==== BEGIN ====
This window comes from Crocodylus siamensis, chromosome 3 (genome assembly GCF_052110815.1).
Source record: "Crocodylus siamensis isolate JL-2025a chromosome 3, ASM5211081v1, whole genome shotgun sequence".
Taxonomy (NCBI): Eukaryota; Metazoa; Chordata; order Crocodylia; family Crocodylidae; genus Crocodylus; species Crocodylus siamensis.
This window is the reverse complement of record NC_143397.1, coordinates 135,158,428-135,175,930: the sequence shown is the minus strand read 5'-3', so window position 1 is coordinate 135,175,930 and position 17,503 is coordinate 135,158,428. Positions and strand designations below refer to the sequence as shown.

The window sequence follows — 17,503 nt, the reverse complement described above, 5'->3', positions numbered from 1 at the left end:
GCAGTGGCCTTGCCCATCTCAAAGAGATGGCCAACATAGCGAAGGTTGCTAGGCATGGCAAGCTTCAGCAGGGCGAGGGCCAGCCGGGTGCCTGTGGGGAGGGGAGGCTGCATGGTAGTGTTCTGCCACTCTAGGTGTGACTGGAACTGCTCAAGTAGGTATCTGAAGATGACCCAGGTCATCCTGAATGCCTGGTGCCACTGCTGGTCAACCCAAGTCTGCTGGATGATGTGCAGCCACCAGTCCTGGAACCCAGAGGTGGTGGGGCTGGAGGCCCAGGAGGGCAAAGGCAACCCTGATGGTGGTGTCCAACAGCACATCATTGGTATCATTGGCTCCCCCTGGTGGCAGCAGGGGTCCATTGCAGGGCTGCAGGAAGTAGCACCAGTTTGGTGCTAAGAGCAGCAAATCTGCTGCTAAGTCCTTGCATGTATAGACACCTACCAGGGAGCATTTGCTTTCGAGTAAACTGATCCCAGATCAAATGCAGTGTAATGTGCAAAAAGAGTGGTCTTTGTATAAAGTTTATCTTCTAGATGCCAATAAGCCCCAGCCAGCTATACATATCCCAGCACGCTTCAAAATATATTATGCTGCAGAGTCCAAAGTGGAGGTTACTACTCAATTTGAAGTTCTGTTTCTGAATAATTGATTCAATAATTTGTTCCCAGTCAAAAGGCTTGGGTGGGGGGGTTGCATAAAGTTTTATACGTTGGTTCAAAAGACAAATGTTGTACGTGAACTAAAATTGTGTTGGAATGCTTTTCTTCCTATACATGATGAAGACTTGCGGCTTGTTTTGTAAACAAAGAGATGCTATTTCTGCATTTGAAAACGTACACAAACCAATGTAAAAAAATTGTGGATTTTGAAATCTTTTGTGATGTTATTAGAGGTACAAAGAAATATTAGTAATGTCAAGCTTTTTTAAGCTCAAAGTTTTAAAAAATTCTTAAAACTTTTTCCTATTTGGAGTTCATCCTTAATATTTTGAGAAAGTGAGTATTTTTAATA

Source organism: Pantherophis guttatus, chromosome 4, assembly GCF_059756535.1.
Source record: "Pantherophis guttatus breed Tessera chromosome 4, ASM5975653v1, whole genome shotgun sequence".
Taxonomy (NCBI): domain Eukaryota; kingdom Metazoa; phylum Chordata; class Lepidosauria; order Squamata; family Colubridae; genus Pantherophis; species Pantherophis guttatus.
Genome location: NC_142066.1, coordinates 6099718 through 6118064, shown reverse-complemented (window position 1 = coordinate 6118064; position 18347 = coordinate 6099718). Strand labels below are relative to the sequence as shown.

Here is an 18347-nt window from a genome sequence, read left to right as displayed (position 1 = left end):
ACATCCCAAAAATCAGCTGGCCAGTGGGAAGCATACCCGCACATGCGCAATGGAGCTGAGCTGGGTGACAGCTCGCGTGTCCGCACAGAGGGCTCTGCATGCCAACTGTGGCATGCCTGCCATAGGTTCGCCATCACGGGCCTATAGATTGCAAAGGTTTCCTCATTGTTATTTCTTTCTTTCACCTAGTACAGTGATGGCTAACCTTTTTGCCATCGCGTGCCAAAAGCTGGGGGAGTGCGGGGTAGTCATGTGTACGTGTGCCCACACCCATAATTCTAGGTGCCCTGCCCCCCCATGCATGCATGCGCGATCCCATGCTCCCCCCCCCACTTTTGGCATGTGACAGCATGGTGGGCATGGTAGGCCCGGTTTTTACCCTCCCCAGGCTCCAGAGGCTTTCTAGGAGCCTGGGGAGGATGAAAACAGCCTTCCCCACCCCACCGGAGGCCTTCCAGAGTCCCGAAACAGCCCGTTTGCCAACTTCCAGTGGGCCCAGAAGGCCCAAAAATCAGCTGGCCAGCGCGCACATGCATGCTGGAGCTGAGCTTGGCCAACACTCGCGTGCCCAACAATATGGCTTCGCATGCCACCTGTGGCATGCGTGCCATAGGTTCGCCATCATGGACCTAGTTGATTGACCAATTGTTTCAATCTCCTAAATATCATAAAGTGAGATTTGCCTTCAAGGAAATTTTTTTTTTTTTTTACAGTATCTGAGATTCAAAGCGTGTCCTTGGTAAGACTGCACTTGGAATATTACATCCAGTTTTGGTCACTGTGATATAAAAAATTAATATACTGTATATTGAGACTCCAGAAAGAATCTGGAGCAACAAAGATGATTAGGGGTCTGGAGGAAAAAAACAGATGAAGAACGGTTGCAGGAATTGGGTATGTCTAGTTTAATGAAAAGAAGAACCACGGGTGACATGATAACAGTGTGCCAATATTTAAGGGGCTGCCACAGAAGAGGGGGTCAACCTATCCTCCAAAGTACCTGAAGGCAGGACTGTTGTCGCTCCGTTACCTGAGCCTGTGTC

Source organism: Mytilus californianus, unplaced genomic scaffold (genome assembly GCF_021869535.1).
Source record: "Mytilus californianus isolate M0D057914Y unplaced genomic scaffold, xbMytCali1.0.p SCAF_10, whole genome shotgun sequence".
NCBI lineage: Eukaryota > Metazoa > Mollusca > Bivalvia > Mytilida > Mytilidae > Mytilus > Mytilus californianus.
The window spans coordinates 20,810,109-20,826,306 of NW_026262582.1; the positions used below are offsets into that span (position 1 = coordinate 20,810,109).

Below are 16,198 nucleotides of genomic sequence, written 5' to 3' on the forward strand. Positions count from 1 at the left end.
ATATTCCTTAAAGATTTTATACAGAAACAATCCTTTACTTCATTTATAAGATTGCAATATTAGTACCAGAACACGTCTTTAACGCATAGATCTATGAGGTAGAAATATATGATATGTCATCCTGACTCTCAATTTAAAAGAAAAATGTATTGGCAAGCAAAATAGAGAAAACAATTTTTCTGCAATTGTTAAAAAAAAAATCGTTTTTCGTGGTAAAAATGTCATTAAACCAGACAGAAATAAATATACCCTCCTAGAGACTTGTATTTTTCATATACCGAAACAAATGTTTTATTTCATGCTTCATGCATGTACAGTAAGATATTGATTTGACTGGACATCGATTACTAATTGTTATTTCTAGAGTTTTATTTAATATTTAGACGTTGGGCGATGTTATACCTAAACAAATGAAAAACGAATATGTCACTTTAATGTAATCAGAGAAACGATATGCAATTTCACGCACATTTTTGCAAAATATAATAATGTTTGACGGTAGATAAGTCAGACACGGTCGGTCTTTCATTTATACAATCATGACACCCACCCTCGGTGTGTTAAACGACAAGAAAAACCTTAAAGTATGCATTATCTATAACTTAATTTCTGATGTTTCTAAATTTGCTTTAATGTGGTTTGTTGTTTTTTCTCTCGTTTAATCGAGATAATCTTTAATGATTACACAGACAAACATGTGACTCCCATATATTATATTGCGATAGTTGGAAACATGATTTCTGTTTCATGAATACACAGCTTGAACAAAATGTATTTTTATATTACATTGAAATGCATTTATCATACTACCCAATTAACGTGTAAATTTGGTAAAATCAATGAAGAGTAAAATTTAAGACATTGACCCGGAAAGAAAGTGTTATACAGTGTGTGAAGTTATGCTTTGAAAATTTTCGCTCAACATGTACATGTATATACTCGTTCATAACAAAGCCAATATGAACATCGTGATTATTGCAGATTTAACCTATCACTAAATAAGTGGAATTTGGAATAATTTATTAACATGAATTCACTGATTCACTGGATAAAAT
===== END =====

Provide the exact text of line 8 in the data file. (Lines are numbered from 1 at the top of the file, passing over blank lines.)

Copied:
Source record: "Pantherophis guttatus breed Tessera chromosome 4, ASM5975653v1, whole genome shotgun sequence".